Car Tech Spotlight: Fiat 500 Abarth's frustrating iPod interface
There is a way to access menu items such as albums, artists and playlists, but it’s not easy. Or apparent.
We’ve come a long way since the early days of iPod integration in cars, when clunky interfaces and proprietary-cable connections were common. Today, most cars display the main menu items of an attached media player, the interface is intuitive to operate and they have a USB input for plugging in almost any music device.
I usually start out testing the tech in a car without first reading the owner’s manual, with the idea that operation ideally should be intuitive. But after failing to do anything other than skip between songs alphabetically with my iPhone attached, I finally cracked the manual to investigate. But that didn’t do me any good.
The manual had minimal information and instructed me to refer to a DVD included with the car for more info. But that didn’t help either, since it also didn’t fully explain how to access menu items. Both the manual and DVD said that I could use the “radio buttons to Play, Browse and List the iPod or external devices [sic] content,” but no amount of button-pushing on the radio made this possible. The DVD also showed that I could access menu items by voice, but that didn’t work either.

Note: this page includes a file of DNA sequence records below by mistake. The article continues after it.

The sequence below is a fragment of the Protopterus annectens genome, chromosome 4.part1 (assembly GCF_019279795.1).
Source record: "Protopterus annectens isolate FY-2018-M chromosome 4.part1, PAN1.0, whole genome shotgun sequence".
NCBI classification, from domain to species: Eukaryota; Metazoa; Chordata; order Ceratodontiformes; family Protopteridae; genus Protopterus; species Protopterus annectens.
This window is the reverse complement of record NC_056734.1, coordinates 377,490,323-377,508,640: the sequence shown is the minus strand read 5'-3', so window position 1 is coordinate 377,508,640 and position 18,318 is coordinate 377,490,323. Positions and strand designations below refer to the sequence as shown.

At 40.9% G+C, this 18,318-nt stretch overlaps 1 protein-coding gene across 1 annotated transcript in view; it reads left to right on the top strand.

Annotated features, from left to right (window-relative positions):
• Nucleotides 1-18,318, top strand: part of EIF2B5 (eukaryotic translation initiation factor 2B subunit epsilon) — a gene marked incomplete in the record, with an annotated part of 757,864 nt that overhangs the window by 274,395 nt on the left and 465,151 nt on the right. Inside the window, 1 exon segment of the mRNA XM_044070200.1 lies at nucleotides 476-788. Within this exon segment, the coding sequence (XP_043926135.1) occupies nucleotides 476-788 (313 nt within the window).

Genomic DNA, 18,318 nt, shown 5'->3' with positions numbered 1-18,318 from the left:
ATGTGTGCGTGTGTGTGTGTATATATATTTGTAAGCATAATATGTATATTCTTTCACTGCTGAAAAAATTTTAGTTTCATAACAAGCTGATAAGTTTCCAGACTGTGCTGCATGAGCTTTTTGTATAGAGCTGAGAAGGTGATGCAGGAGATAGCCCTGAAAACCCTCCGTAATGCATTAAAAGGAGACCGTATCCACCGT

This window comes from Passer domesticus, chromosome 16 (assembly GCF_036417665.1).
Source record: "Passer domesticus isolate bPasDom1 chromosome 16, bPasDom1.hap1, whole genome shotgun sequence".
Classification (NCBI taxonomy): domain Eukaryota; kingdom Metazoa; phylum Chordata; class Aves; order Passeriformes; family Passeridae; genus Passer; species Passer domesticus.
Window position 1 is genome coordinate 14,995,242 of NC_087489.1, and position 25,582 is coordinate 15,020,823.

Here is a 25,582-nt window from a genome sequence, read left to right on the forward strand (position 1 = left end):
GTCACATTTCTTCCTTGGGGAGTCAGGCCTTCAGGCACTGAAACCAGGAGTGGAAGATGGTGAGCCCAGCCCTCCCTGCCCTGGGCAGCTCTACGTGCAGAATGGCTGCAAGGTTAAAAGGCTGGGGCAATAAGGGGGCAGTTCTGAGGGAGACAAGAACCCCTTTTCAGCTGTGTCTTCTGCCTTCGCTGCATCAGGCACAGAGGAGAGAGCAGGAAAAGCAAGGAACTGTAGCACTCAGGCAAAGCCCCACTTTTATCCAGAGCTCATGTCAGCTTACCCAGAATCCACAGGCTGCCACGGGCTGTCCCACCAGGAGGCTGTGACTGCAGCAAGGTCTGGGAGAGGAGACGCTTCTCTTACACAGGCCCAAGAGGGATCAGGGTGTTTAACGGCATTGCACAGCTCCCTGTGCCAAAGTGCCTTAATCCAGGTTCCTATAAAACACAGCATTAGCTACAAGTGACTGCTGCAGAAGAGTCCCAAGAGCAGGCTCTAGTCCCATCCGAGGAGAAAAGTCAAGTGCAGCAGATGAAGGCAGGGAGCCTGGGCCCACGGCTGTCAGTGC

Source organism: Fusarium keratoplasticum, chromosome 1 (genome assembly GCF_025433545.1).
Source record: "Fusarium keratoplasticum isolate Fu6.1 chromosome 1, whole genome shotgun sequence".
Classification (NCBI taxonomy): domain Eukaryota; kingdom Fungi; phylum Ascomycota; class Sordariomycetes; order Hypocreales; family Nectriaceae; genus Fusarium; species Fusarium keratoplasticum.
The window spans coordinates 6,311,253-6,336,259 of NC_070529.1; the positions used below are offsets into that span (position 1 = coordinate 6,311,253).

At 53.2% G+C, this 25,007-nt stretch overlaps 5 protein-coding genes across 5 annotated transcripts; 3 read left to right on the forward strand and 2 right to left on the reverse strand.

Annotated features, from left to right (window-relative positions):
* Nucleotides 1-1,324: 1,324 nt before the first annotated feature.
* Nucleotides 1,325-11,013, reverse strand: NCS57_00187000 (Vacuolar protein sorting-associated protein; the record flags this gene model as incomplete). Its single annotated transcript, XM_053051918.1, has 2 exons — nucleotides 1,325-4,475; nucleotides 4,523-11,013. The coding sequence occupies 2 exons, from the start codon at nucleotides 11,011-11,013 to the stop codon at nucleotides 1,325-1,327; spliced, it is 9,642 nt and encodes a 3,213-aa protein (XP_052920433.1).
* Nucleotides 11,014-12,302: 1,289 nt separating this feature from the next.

It wasn’t until I did an Internet search that I found you can access the menu items, mainly by using the audio controls on the back side of the steering wheel that are common on most Chrysler vehicles. But I wouldn’t have known that based on the material Chrysler provided with the car. And I also didn’t know that the info from a connected music player is displayed in the instrument cluster -- not on the radio -- until I found the info online.
Even knowing how to access the contents on an iPod, I still found the whole process cumbersome compared with the interfaces in most other current-model cars. While I can’t classify the Fiat 500 Abarth as having the worst iPod integration ever -- and I’d have to go back several years to compare it with systems just as lame -- it is the most frustrating I’ve seen on any recent vehicle.
Thank goodness there’s an auxiliary-in jack next to the USB port in the glove box. And there’s always the aftermarket.
Ipod compatability is not a consideration when I'm purchasing a 20-40K vehicle....I haven't had an ipod in years.
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